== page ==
Food rescue nonprofit Second Servings reaches 7 million-pound milestone

Local nonprofit Second Servings has reached a milestone of 7 million pounds of food delivered to Houston charity partners. (Courtesy Second Servings)
Local nonprofit Second Servings has reached a milestone of 7 million pounds of food delivered to Houston charity partners. (Courtesy Second Servings)

Local nonprofit Second Servings has reached a milestone of 7 million pounds of food delivered to Houston charity partners. (Courtesy Second Servings)

Local food rescue nonprofit Second Servings has reached a new milestone.

In November, the local perishable food rescue organization hit a mark of 7 million pounds of food delivered to its Houston charity partners since 2015, the organization announced Nov. 29.

The food rescue nonprofit, which looks to prevent edible surplus food from being sent to the landfill by redirecting it to Houstonians in need at over 90 local charities, has partnered with over 400 food donors across Houston to pick up up unsold and unserved food, and delivers it the same day in refrigerated vans to its charity partners at no cost, according to the announcement.

“Although we have grown tremendously, there is still so much need and food going to waste,” Second Servings founder and President Barbara Bronstein said in the announcement. “More than 20% of Houstonians struggle to have enough to eat, yet nearly 40% of the available food supply ordinarily goes to waste. We look forward to continuing to expand our food rescue operations to support our community and the environment.”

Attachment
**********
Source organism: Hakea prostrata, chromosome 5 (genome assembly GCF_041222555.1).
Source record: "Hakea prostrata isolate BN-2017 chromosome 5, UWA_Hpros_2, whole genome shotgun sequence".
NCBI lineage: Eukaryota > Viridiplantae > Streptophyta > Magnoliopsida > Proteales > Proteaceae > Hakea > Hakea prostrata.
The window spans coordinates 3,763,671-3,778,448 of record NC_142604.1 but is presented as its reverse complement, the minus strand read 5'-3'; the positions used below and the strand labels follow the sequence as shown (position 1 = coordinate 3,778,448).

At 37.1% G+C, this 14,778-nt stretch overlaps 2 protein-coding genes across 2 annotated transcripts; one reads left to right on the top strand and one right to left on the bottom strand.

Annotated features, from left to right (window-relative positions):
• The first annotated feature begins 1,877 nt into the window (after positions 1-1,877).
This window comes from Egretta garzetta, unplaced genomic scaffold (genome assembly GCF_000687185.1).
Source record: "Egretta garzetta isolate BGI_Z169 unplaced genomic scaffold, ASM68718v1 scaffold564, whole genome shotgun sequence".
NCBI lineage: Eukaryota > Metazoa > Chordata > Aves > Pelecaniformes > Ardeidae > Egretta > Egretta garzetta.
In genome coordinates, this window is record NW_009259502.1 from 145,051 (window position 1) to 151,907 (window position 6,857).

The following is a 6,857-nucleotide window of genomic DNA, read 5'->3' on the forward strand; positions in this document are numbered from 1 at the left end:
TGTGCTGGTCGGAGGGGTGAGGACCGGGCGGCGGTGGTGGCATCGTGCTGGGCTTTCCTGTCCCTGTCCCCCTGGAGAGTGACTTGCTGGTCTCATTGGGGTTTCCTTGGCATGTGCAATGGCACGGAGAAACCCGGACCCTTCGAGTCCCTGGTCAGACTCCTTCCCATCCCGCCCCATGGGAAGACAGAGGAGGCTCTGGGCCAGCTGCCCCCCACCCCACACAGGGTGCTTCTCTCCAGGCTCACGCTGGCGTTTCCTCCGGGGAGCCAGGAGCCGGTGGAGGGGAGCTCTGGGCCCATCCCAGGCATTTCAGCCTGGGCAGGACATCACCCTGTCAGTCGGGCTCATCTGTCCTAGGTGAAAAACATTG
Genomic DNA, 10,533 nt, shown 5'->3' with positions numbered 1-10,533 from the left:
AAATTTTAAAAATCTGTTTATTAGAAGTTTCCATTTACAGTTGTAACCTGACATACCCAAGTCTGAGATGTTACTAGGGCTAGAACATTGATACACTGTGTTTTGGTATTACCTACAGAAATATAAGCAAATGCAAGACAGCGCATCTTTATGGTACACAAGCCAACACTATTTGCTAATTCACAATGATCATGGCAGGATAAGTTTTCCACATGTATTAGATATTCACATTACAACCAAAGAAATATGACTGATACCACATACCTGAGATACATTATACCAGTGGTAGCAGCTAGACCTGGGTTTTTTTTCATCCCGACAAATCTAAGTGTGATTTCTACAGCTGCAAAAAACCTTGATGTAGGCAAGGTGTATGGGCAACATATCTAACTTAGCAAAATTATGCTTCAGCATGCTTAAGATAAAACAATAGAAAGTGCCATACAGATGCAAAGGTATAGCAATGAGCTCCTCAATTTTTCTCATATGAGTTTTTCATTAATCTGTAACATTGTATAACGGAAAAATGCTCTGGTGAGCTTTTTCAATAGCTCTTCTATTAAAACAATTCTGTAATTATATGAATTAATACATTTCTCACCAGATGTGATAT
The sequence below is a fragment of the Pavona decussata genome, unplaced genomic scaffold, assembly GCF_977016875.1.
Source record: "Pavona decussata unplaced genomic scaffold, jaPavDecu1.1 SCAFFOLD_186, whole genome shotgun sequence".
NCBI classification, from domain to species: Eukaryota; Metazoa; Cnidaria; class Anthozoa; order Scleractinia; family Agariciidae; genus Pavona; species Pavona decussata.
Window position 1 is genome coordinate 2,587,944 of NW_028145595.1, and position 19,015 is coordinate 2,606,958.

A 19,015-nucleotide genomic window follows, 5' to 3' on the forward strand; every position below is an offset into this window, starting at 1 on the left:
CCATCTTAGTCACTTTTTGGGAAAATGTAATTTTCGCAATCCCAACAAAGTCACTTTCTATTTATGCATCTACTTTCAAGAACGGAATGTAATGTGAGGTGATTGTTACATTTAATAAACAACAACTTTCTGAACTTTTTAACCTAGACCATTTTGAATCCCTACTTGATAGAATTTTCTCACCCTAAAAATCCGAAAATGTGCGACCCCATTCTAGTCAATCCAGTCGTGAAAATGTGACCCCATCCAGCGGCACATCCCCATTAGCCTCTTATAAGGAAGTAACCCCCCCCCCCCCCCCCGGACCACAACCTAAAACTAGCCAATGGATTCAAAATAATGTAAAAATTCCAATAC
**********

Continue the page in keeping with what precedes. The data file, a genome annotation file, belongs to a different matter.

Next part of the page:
The nonprofit currently rescues food from donors such as Trader Joe’s, Kroger and Whole Foods Market, and manufacturers and distributors such as Antone’s Po’Boys and Oak Farms Dairy as well as sports venues, hotels and more, according to the announcement. That rescued food helps nourish approximately 175,000 Houstonians in need each year.


The milestone comes after the nonprofit moved from its former location in Bellaire in mid-May to a more secure location on Knight Road, in Houston. That move came after five catalytic converters were stolen from four of the nonprofit's refrigerated vans, said a Second Servings spokesperson.

The move has also allowed Second Servings to expand its operations and team, which has been able to deliver more than twice the amount of food in 2020 as it did in 2019, according to the spokesperson. Over the last year, the nonprofit added 45 new food donors, 15 new charity sites, and three new full-time team members, including a food partnership specialist, marketing coordinator, and logistics assistant.

Second Servings continues its mission during Giving Tuesday and encourages donations of $7, $70, $700 or $7,000 to support the nonprofit’s goal of expanding its operations.
By Hunter Marrow
Hunter Marrow came to Community Impact Newspaper in January 2020. Before that, Hunter covered local news in Ontario, OR for three years, covering municipal issues, crime, and education across Malheur County and across the border into Idaho.